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P008 Fracture liaison service management of patients aged 85 and older who sustain fragility fractures: audit and quality improvement


P008 Fracture liaison service management of patients aged 85 and older who sustain fragility fractures: audit and quality improvement Thumbnail



<jats:title>Abstract</jats:title> <jats:sec> <jats:title>Background/Aims</jats:title> <jats:p>Osteoporosis is a burdensome disease internationally, that is commonly diagnosed following fragility fracture. In line with national guidance, in 2018 the North Staffordshire Fracture Liaison Service (FLS) changed their management policy of patients aged =85 years who sustain fragility fractures. Instead of calling these patients for a dual-energy X-ray absorptiometry (DXA) scan, a letter was sent to the patient’s General Practitioner, advising the empirical commencement of oral bisphosphonates. This audit aimed to evaluate whether the recommendations in this letter were enacted by GPs. Following audit, the text of the letter was changed, and a re-audit conducted to evaluate changes in practice.</jats:p> </jats:sec> <jats:sec> <jats:title>Methods</jats:title> <jats:p>Patients aged =85 years sustaining a fragility fracture between December 2018 and October 2020 were identified from FLS records. Summary Care Records (SCRs) were used to identify whether each patient was receiving a bisphosphonate prescription at time of audit (October 2020). Analysis was descriptive, to report the proportion of patients prescribed a bisphosphonate. Quality improvement methodology informed changes to the standard letter, using GP feedback. Re-audit of fragility fractures occurring between December 2020 and May 2021 was undertaken in July 2021 to assess possible impact.</jats:p> </jats:sec> <jats:sec> <jats:title>Results</jats:title> <jats:p>408 eligible patients were identified in the initial audit, of which 79% were female. SCR data was available for 396 patients; median time between fracture and data collection was 9 months. 160 patients (40%) had a bisphosphonate prescribed as an acute or repeat prescription, of which &amp;gt;90% were alendronic acid. Following the first audit cycle, the letter was changed to address barriers to clinical decision-making including advice on relative contraindications and referral. 74 patient SCRs were reviewed in the 2nd audit cycle (85% female) and 38 (51%) were recorded as prescribed a bisphosphonate (median time between fracture and assessment 5-months).</jats:p> </jats:sec> <jats:sec> <jats:title>Conclusion</jats:title> <jats:p>Rates of bisphosphonate prescribing, in people aged =85 following a recommendation letter sent to the GP, have increased from 40% to 51% following quality improvement initiative. Furthermore, the proportion of patients prescribed a bisphosphonate is similar to previous national data in patients post-DXA. This is of interest, particularly given the de-prioritisation of non-communicable diseases during the COVID-19 pandemic, and demonstrates that an intervention which requires little time, can result in changes in practice. Limitations of this work include that the SCR only includes contemporaneous prescribing data so the period of time between drug recommendation and audit was different in 1st and 2nd cycles, meaning that adherence may be expected to be higher in the 2nd cycle, because the period of time between letter and data collection was shorter, and not because of a change in our intervention.</jats:p> </jats:sec> <jats:sec> <jats:title>Disclosure</jats:title> <jats:p>T. Appleyard: None. K. Bethwaite: None. N. Dale: None. F. Manning: None. Z. Paskins: None.</jats:p> </jats:sec>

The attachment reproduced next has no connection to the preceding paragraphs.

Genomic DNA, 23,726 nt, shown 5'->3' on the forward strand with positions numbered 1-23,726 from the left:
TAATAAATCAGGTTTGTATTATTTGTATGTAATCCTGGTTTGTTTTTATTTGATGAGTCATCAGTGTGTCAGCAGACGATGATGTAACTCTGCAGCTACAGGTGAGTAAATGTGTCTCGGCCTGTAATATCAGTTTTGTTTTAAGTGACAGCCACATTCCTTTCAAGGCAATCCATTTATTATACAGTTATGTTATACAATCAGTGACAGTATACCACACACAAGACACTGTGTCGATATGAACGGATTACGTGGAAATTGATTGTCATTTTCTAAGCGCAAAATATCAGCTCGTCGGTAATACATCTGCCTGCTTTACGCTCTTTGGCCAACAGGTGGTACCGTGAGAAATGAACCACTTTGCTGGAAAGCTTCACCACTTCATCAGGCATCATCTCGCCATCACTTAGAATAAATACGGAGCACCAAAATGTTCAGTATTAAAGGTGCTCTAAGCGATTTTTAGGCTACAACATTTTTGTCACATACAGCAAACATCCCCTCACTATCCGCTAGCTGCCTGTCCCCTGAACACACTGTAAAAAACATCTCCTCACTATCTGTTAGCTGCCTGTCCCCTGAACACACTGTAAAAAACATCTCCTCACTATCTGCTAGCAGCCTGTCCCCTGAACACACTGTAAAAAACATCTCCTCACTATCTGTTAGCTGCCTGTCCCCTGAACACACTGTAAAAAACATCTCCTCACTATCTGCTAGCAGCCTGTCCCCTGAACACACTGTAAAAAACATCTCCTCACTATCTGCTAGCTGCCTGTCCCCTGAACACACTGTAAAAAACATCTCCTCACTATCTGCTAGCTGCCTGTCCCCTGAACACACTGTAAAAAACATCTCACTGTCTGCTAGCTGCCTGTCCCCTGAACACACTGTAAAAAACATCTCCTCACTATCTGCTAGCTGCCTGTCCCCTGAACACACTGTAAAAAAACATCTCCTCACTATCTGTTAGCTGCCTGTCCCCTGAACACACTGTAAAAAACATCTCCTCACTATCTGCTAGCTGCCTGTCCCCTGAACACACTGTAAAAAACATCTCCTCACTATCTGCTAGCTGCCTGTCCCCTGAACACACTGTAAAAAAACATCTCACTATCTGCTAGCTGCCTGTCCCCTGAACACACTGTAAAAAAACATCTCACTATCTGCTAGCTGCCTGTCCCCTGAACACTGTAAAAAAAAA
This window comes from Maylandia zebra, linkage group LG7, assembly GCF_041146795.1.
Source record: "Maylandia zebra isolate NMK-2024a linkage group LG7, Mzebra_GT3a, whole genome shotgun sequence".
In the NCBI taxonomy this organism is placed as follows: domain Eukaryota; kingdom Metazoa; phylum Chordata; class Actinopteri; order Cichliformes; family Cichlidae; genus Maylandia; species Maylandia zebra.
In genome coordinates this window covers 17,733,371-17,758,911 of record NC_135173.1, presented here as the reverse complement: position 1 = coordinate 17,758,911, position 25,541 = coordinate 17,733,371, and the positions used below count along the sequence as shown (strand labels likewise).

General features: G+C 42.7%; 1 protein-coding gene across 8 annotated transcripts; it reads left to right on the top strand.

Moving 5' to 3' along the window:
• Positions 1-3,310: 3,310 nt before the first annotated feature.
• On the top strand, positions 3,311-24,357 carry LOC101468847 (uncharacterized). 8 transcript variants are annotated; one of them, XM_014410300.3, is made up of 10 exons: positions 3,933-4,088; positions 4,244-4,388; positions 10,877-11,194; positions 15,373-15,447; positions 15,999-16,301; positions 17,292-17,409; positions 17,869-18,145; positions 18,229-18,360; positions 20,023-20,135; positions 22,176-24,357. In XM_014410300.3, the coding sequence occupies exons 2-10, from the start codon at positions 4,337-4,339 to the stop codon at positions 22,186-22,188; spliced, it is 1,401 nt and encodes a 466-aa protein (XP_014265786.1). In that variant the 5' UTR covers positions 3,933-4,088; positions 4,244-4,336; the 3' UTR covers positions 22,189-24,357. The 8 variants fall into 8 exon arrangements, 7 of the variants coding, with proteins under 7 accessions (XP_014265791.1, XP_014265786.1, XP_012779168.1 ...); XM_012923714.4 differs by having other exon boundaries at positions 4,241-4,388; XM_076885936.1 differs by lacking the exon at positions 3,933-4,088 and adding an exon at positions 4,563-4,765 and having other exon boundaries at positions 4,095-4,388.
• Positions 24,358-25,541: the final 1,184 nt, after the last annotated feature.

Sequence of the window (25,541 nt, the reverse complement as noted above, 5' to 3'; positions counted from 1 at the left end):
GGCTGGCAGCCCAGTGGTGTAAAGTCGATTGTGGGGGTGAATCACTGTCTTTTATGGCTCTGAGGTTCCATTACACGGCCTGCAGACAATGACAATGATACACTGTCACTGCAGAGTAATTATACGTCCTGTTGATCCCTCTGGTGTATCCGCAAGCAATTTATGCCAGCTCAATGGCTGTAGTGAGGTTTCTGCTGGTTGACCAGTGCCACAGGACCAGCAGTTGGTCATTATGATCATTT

Acceptance Date Apr 23, 2022
Publication Date May 1, 2022
Journal Rheumatology
Print ISSN 1462-0324
Publisher Oxford University Press
Publisher URL


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